PUBLISHED ON: 13 June 2019

Lucy discusses the difficult emotions she felt after her breast cancer diagnosis and how she manages them since she finished hospital treatment.

Lucy having her head shaved

I had no idea what I was facing

We all experience difficult emotions every day. We feel stressed, sad or low – but when you are hit with a breast cancer diagnosis, all emotions apply.

A large fog surrounds you and you think there is no way to see past it. Even when the fog starts to lift, it still affects the way you think and how you perceive things.

To this day, my diagnosis is still a blur. What I do remember are the words my breast surgeon said to me: ‘I’m sorry Lucy, it’s cancer.’

I was 28, I had only been married a year and I was being told that my life as I knew it would never be the same. I had no idea what I was facing when I stepped into my surgeon's office. To this day I am still shocked at how naïve I was.

I worried about my daughter

The first thing I said was, ‘I have a young daughter.’ She was four at the time and all I could think about was her.

I lost both of my parents when I was a teenager within nine days of one another. I know what it’s like to lose a parent and I didn’t want that for my daughter.

Along with my husband and my family and friends, she would see me at my worst. No child should see their parent suffering.

I started six months of chemotherapy. I lost my hair within the first two weeks and I couldn’t taste a thing. I was tired, very sick and in and out of hospital for suspected sepsis.

I was so worried about what my daughter would think of her mummy having no hair. To my surprise she took it in her stride and would often be very protective of me if people were staring.

After chemotherapy, I had a mastectomy on my left breast and lymph node removal. It took me a couple of days to look in the mirror after surgery, but I soon realised that it would all be worth it. Who cares if I was one breast down? I was surviving.

The fog started to lift

After 16 rounds of radiotherapy, I got the final nod from my oncologist that my treatment was over. I could start to rebuild my life again.

The fog had started to lift, and I could finally see a light at the end of the tunnel. My family and friends were amazing all the way through. I went through treatment, but they had to watch me do it and push me to keep going, even when I was a sweaty mess on the sofa.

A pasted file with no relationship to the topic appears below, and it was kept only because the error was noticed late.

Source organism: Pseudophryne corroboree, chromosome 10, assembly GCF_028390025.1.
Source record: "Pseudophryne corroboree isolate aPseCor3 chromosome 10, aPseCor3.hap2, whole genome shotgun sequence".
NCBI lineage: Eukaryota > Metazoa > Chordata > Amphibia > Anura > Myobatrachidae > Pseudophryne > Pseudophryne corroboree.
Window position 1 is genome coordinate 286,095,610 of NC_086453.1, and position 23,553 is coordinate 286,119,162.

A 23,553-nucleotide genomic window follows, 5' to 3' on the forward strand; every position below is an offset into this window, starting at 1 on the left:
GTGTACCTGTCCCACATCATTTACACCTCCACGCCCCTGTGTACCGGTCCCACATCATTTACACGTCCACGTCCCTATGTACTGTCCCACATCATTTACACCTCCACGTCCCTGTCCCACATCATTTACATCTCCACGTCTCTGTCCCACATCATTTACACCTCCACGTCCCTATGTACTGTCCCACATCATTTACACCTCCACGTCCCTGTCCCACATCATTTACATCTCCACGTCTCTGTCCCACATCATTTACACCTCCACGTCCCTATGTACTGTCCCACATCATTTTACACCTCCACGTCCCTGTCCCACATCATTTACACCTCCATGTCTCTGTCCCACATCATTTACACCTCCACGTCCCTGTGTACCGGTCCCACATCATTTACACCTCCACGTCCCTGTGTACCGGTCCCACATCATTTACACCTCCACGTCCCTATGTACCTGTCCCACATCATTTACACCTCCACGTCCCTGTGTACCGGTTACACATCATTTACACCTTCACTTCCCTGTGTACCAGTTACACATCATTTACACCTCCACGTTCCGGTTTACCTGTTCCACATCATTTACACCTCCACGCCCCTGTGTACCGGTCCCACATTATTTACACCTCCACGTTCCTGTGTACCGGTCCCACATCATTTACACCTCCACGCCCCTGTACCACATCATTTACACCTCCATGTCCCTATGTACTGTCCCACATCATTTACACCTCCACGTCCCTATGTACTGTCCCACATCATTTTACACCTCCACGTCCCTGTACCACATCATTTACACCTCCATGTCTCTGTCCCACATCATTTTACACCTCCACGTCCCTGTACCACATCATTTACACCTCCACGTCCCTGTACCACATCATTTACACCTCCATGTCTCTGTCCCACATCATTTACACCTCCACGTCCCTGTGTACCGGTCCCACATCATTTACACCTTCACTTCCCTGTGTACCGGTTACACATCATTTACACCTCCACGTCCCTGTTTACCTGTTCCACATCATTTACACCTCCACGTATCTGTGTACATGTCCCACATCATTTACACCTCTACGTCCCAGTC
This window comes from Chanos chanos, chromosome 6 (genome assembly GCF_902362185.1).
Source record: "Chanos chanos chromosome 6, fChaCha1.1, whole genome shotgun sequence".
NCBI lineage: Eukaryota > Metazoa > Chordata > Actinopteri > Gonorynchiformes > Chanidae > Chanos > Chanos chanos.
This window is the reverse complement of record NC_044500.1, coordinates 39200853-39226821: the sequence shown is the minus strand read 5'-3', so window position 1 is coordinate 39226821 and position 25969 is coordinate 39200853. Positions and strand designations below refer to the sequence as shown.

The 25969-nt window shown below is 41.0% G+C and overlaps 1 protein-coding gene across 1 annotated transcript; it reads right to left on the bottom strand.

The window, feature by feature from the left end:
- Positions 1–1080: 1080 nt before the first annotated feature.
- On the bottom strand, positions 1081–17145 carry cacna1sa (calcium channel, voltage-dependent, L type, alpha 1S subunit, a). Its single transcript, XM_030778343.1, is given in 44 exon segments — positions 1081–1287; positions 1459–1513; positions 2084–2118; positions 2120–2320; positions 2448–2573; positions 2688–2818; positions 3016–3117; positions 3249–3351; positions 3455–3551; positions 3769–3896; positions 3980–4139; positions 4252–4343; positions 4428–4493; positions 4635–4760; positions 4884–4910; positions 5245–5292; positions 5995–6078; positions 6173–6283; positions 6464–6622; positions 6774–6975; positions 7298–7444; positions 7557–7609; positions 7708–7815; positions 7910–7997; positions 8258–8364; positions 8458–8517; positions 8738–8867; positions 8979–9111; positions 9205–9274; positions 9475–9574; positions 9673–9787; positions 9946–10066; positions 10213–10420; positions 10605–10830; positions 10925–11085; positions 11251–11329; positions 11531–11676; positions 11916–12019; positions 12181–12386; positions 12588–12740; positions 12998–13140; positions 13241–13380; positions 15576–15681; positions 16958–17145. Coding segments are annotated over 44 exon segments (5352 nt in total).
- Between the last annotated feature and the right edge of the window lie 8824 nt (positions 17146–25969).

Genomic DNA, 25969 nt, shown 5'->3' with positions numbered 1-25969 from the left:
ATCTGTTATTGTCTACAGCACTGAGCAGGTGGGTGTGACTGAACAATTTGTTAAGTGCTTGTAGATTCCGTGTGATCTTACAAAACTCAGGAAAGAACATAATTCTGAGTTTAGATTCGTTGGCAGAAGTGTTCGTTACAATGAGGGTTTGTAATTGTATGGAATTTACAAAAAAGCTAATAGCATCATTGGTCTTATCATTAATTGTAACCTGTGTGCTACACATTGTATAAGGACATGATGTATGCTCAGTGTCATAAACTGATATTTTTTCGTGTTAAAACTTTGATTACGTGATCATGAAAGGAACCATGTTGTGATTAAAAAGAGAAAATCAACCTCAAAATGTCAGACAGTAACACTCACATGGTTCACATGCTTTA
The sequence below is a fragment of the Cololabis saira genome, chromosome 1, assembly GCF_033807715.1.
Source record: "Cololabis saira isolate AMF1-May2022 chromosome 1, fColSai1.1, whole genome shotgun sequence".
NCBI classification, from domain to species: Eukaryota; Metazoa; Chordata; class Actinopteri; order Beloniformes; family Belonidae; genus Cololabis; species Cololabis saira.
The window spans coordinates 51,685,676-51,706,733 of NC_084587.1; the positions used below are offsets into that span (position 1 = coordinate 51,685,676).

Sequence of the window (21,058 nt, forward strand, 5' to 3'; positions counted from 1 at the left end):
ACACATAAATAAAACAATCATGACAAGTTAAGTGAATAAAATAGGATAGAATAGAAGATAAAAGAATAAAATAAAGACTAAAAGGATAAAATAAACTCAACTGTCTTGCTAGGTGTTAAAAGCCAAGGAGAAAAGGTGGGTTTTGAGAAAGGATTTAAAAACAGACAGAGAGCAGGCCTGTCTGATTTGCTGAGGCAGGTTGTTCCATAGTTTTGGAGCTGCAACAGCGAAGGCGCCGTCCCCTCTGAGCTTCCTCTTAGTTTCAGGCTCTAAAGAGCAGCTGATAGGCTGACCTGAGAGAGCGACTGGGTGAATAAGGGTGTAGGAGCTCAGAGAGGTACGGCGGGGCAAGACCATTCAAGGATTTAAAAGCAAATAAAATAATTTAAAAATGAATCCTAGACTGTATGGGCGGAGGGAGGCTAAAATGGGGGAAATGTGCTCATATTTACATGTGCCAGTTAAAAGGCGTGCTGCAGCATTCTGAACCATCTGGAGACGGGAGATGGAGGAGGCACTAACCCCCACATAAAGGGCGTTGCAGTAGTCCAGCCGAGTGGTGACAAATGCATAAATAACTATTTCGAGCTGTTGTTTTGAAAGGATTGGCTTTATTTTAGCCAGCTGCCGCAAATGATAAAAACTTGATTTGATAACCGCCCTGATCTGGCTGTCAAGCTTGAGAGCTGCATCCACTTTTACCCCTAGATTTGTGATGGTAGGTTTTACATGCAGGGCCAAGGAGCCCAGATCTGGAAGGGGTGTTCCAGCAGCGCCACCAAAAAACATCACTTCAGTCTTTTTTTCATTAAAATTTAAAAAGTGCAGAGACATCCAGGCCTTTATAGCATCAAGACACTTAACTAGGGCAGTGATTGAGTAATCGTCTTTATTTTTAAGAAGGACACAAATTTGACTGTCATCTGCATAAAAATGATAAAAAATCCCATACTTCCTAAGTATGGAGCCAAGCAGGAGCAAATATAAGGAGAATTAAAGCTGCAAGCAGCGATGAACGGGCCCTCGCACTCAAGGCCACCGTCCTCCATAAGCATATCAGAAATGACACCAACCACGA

When you think of someone facing cancer, you think of hair loss, exhaustion and sickness. But you might not realise the emotional turmoil that someone with cancer faces every day.


How I manage my emotions


An emotion I constantly felt during my treatment was jealousy. I would see people living their lives as normal. They were healthy, planning holidays and the next exciting stage of their lives. I was left fighting for my life wondering if I would see my daughter grow up.

I was jealous of people with long hair, missing how my hair was before chemotherapy. I eventually learnt to manage my feelings by planning hair styles and finding inspiration on Pinterest for when my hair started to come back.


I felt angry. I was fed up and annoyed that I had been diagnosed. I was angry with myself more than anything because my body had failed me. I was distraught that I couldn’t be the mummy that my daughter deserved.

After a month or so, I learnt to channel my anger into positivity.

If all else fails, I'd say scream into a pillow or invest in a punchbag!


Let’s have a good emotion. Hope. Without hope, we would never see the good in all that is bad. When you are facing cancer, sometimes you have nothing but hope. I was constantly hoping that chemotherapy would work, hoping I would not look too much like a boiled egg and hoping that my loved ones wouldn’t be too affected.

Hope keeps us from sinking deeper, it gives us that lift to ensure we keep going.


The emotion I can relate to the most is feeling overwhelmed. The pressure of dealing with cancer can be enough to cause a meltdown. The constant appointments are exhausting. I feel overwhelmed at work because of what I’ve been through. A simple thought will come into my head while I’m working, and the memories will flood back.

My Macmillan nurse gave me a coping mechanism. When a bad thought enters my head, I think about it for a few minutes. I think of every scenario possible and go through all emotions from that one thought. I then put it in an imaginary box, lock it, and forget about it.


I believe fear played the main role throughout my entire cancer treatment. I feared for my life and for my loved ones while going through it. Now, I fear the what-ifs.

The fear that my cancer will come back is always at the forefront of my mind. I take each day as it comes and keep living my life how I want to. Even when I have a terrible day, I’m grateful I’m here to experience it. I will never let fear define my own fate.


We associate grief with the loss of a loved one, but we don’t think about it relating to the loss of a routine or an attachment to something.

I grieved for the eight months I went through treatment. I found it incredibly hard leaving the support of my doctors, nurses and the constant hospital appointments. It took a long time to come to terms with the fact that my life was beginning to look normal again.

Emotions show that we’re human

My advice to anyone facing breast cancer is that our emotions are there to show that we care. Without our emotions, we would not be human.

Cancer will alter your life and change your perspective forever. For me, positivity has kept my head above water throughout my diagnosis, and it’s kept my mind strong. In turn, it’ll help me heal.


A version of this article was originally published on Lucy’s website, Life or just Lucyisms.

A breast cancer diagnosis can affect your emotions. We can offer support on coping emotionally. 

Coping emotionally